CONSCIOUSNESS: Ideas and Research for the Twenty-First Century


Shelli R. Joye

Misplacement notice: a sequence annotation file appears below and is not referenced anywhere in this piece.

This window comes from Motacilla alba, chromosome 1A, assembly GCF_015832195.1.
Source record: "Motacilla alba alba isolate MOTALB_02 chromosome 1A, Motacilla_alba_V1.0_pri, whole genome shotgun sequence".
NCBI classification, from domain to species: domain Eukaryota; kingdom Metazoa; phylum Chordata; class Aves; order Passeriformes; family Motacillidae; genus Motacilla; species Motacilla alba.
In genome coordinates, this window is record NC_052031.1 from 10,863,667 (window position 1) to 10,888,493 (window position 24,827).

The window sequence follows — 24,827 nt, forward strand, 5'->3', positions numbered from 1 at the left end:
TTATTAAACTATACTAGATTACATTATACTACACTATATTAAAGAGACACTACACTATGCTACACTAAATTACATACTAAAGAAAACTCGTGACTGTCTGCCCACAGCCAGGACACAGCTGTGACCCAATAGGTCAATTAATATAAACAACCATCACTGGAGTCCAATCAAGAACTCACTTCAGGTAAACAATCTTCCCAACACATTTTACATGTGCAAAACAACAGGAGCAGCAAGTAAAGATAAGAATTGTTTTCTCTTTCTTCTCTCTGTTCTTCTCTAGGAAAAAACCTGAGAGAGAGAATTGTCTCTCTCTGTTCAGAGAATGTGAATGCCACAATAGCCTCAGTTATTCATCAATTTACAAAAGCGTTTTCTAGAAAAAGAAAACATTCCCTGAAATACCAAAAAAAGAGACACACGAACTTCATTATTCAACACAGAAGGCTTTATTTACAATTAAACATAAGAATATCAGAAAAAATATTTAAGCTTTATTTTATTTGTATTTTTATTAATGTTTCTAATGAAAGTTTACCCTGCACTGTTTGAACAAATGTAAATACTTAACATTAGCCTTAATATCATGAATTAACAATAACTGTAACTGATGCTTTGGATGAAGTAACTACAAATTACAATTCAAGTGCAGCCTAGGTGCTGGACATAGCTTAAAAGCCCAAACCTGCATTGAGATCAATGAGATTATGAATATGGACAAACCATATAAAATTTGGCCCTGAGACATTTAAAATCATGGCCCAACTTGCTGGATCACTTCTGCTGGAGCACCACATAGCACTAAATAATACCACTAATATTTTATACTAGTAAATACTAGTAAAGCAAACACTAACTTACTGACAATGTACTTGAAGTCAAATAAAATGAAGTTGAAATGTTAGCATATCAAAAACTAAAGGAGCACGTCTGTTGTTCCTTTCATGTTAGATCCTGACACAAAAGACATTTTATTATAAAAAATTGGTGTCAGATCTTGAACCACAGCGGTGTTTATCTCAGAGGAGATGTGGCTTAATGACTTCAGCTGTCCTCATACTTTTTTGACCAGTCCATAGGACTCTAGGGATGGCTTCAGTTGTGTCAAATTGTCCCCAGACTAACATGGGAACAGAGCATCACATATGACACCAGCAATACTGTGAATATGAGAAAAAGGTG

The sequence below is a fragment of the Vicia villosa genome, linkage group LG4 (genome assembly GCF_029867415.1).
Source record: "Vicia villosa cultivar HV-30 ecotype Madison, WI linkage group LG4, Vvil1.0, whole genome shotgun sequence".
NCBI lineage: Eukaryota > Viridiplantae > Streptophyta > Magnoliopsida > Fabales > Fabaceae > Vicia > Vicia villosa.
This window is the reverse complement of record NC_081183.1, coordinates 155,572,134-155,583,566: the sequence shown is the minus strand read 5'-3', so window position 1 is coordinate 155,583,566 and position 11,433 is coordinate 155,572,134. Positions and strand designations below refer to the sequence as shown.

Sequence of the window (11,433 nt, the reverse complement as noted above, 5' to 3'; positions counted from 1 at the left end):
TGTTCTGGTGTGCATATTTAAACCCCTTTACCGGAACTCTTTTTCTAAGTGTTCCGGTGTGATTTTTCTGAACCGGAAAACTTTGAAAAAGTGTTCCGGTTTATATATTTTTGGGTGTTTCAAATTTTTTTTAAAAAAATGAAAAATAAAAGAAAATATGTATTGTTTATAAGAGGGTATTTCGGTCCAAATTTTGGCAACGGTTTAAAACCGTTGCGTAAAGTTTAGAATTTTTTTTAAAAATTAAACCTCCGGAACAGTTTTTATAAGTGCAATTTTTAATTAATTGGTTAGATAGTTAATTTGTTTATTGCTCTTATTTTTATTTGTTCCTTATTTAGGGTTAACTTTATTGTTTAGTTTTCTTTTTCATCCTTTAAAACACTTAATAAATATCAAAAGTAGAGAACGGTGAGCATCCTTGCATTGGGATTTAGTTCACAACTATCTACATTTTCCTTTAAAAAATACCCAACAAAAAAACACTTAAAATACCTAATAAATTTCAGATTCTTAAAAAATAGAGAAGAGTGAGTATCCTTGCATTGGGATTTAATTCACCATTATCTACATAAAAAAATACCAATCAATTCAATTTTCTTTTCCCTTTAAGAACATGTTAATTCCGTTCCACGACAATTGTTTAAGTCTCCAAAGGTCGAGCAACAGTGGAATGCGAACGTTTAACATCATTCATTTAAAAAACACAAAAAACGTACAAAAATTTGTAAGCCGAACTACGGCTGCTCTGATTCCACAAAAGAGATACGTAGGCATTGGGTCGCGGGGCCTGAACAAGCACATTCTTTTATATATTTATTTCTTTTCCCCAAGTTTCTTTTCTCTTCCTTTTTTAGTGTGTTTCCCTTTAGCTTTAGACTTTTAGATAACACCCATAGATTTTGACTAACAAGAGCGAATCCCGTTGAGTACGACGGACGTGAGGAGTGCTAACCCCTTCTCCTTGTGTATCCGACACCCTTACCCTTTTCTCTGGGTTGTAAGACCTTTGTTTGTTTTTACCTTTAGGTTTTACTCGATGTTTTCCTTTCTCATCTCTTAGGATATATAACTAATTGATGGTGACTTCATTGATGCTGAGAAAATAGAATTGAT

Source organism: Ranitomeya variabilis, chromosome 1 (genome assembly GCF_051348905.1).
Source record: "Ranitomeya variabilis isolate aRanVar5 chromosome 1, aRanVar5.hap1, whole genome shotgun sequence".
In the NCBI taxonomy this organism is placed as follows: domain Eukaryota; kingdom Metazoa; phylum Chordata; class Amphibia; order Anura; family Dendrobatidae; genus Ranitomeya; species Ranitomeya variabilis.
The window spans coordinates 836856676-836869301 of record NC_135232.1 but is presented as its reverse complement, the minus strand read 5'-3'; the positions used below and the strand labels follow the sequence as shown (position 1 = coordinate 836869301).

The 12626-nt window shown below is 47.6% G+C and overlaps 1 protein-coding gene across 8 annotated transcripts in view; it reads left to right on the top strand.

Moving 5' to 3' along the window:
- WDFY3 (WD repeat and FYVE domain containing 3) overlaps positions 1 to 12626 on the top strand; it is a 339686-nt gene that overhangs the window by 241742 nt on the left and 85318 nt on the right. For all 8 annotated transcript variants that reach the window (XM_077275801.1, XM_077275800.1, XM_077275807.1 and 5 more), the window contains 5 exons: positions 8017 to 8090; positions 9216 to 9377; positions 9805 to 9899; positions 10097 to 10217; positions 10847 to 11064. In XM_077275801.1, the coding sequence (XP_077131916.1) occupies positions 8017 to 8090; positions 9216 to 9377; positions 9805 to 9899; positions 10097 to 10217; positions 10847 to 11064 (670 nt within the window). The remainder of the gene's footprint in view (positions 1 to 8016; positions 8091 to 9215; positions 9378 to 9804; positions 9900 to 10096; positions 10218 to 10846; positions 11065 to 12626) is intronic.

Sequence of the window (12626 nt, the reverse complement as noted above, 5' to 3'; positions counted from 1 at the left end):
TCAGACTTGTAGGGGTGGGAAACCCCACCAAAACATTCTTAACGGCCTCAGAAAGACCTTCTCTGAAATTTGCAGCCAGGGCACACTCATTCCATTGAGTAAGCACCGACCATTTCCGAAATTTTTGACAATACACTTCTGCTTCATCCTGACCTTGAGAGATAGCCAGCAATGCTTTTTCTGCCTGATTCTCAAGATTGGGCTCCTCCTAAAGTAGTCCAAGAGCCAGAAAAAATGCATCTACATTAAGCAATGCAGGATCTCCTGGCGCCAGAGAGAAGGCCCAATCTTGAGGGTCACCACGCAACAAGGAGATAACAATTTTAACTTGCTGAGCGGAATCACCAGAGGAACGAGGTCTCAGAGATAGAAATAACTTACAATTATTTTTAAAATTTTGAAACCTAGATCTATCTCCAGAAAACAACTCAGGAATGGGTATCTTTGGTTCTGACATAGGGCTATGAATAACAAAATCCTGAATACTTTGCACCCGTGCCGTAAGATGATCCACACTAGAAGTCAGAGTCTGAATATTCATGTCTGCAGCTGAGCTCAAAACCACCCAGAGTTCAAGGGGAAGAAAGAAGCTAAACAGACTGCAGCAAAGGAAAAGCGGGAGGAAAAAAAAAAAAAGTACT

A physiology of consciousness is elaborated, based upon implications of the Pribram-Bohm hypothesis (developed in Part I of this series). The model presented here is in sharp contrast to the prevailing conviction among neuroscientists that consciousness will eventually be discovered to be a physiological epiphenomenon of neuronal electrical impulses firing in the brain. In contrast, the Pribram-Bohm theory holds that consciousness, inherent in what Bohm views cosmologically as “the Whole,” manifests as a dynamic conscious energy resonance bridging the explicate space-time domain with the nonlocal, transcendent flux domain termed the “implicate order.” Presented in Part I, the Pribram-Bohm hypothesis posits a relatively infinite ether-like ground of innumerable quantum black holes, or “holospheres,” centrally located at every point in cosmological space. Being nonlocal, the implicate order is clearly a singularity, yet topologically accessible at each and every point with in space, connected everywhere below the Planck length of 10-35m. Bohm suggests that within the implicate order, consciousness is the primary awareness as contrasted with human mental cognition, a derivative in the explicate order (space–time). It is into these centers of the implicate order that information from space–time flows, and within which this information is eternally (non-temporally) stored. In this topology, consciousness is looking out from the implicate order center, everywhere, while simultaneously projecting form into the explicate order, space–time universe. Within such a topology of consciousness, human physiology would have evolved with structural aspects that provide feasible wavelengths (frequency bands) within which modulated information might be processed and stored isospherically in resonance with holoflux consciousness in the implicate order. Physiological candidates discussed as carriers of human consciousness processing and information storage (memory) include infrared radiation among erythrocytes in the blood stream, and the waveguide potential of microtubules for ultraviolet radiation throughout the neuronal system.